Place, publisher, year, edition, pages
Elsevier Ltd, 2018
Keywords
biorefinery, filamentous fungi, 1st generation ethanol, 2nd dgeneration ethanol, lignocelluloses, wastes
National Category
Industrial Biotechnology
Research subject
Resource Recovery
Identifiers
urn:nbn:se:hb:diva-15617 (URN)10.1016/j.procbio.2018.09.006 (DOI)000453624000021 ()2-s2.0-85053840376 (Scopus ID)
Available from: 2019-01-08 Created: 2019-01-08 Last updated: 2019-01-14Bibliographically approved
Thunuguntla, R., Mahboubi, A., Ferreira, J. & Taherzadeh, M. J. (2018). Integration of Membrane Bioreactors with Edible Filamentous Fungi for Valorization of Expired Milk. , 10(6)
Open this publication in new window or tab >>Integration of Membrane Bioreactors with Edible Filamentous Fungi for Valorization of Expired Milk
2018 (English)Other (Other academic)
Abstract [en]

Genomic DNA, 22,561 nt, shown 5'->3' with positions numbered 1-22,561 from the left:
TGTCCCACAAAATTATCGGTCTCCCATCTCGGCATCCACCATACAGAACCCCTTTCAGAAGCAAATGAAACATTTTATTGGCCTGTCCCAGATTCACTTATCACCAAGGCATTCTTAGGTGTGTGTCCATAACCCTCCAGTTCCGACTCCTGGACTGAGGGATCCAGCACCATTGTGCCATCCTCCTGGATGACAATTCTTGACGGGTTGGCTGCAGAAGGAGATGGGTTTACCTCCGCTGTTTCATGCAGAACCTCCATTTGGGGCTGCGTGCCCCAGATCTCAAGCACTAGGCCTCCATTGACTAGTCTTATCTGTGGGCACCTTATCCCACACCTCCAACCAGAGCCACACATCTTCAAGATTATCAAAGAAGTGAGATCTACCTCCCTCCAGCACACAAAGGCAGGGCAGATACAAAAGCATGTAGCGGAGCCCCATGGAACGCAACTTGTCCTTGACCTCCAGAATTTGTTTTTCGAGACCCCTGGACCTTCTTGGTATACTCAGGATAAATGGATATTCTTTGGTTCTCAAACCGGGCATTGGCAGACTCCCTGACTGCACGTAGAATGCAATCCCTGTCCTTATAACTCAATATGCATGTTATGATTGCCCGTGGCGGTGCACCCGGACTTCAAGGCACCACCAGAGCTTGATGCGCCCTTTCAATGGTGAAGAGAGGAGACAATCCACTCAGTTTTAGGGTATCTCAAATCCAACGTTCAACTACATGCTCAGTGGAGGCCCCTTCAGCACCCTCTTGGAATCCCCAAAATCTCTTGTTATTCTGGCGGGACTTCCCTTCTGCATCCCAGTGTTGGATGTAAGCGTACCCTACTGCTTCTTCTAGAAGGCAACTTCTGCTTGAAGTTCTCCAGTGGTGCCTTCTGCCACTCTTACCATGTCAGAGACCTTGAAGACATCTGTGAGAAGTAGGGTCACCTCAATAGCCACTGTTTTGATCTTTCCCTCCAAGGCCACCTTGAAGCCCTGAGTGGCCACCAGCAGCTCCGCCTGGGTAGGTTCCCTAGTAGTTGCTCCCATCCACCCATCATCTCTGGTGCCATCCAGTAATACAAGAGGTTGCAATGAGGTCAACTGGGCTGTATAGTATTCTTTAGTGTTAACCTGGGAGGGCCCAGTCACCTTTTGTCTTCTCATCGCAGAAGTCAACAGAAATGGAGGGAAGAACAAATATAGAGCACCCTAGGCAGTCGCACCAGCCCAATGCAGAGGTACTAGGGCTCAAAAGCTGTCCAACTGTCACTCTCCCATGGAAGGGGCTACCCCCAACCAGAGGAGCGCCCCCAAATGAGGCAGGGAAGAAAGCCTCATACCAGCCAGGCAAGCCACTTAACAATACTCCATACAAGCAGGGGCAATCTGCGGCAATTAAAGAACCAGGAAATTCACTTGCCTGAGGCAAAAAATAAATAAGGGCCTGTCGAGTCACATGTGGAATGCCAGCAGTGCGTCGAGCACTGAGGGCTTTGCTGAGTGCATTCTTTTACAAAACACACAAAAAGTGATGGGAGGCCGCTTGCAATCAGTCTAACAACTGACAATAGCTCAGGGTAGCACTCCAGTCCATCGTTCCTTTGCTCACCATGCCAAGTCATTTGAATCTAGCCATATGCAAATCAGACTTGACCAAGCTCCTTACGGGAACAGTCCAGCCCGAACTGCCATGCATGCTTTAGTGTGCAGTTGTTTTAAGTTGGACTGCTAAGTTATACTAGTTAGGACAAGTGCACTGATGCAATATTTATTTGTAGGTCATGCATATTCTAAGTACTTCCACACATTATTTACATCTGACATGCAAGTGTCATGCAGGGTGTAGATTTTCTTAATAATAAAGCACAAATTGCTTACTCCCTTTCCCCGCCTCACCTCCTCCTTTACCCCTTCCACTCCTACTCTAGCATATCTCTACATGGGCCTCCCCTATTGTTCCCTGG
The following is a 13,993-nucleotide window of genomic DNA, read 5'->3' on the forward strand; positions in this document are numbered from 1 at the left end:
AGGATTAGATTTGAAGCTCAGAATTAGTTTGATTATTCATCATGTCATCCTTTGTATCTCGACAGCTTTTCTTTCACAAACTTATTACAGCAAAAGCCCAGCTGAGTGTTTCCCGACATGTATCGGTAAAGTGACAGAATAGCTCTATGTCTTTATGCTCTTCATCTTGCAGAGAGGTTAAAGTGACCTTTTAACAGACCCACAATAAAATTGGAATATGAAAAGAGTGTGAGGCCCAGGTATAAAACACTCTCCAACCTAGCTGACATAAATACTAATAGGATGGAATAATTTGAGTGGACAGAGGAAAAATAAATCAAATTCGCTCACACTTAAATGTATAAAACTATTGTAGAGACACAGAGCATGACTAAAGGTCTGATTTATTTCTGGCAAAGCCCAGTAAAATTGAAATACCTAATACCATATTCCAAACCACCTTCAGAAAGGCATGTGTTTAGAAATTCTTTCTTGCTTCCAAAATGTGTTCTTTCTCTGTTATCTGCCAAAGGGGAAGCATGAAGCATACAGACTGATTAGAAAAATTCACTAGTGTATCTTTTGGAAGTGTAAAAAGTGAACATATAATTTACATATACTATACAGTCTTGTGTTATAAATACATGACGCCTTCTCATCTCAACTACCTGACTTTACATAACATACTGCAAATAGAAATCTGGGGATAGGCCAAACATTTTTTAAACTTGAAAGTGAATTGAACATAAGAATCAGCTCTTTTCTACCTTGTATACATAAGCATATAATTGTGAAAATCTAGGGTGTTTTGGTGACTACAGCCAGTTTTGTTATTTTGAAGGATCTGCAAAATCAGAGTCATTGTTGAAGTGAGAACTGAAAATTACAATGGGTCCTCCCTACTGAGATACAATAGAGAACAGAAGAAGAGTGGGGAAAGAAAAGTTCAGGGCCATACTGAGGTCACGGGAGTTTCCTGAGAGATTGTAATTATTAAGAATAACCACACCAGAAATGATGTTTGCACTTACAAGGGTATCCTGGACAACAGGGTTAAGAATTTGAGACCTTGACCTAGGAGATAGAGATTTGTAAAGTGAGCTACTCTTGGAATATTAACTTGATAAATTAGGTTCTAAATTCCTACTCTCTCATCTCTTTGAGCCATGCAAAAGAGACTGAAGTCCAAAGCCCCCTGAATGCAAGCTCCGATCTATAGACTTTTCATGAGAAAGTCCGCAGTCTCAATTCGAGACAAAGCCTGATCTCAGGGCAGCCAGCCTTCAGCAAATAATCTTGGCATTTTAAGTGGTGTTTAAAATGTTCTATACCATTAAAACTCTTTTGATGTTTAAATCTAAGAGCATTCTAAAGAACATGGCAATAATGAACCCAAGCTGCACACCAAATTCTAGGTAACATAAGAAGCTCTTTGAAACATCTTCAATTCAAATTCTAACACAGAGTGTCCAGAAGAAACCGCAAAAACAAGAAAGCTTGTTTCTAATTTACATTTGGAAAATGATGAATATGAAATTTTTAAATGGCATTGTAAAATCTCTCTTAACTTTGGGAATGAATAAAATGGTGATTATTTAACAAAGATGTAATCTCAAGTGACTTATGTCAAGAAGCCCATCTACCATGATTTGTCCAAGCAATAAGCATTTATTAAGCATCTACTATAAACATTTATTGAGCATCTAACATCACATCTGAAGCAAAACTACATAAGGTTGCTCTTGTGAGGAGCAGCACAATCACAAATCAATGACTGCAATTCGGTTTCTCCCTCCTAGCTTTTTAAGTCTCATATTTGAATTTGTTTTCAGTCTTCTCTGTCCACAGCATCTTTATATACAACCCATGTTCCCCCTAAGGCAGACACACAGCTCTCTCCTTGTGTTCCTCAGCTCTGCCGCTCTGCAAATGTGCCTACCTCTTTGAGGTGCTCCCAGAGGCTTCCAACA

Around 29 million tons of milk end as waste yearly in Europe, representing an environmental issue but also a potential substrate for biological valorization given its nutritional value. Aspergillus oryzae and Neurospora intermedia are edible filamentous fungi with dissimilar metabolism when grown in expired milk. Neurospora intermedia is more devoted to lactose consumption; 68 and 57% of lactose was consumed after cultivation in expired milk and its liquid fraction, respectively. Aspergillus oryzae consumed less lactose in expired milk (14%), but led to better microfiltration characteristics of the final effluent due to fat and protein degradation. A two-stage fed-batch cultivation using membrane bioreactors (MBRs) was developed, bringing together both fungal metabolic characteristics when grown in 70% diluted expired milk. In the first MBR, A.oryzae degraded fat and protein, improved microfiltration, and produced ca 11 g/L of biomass. In the second MBR, N. intermedia consumed the remaining lactose in the permeate and originated ca 7 g/L of biomass. The developed system was successful for valorization of non-sterile milk due to the balance between consumption of bacterial growth-derived acids, consequent pH, and fungal enzymatic activities. Besides, a final clear effluent (83% reduction of COD) was obtained, which is of interest considering wastewater treatment.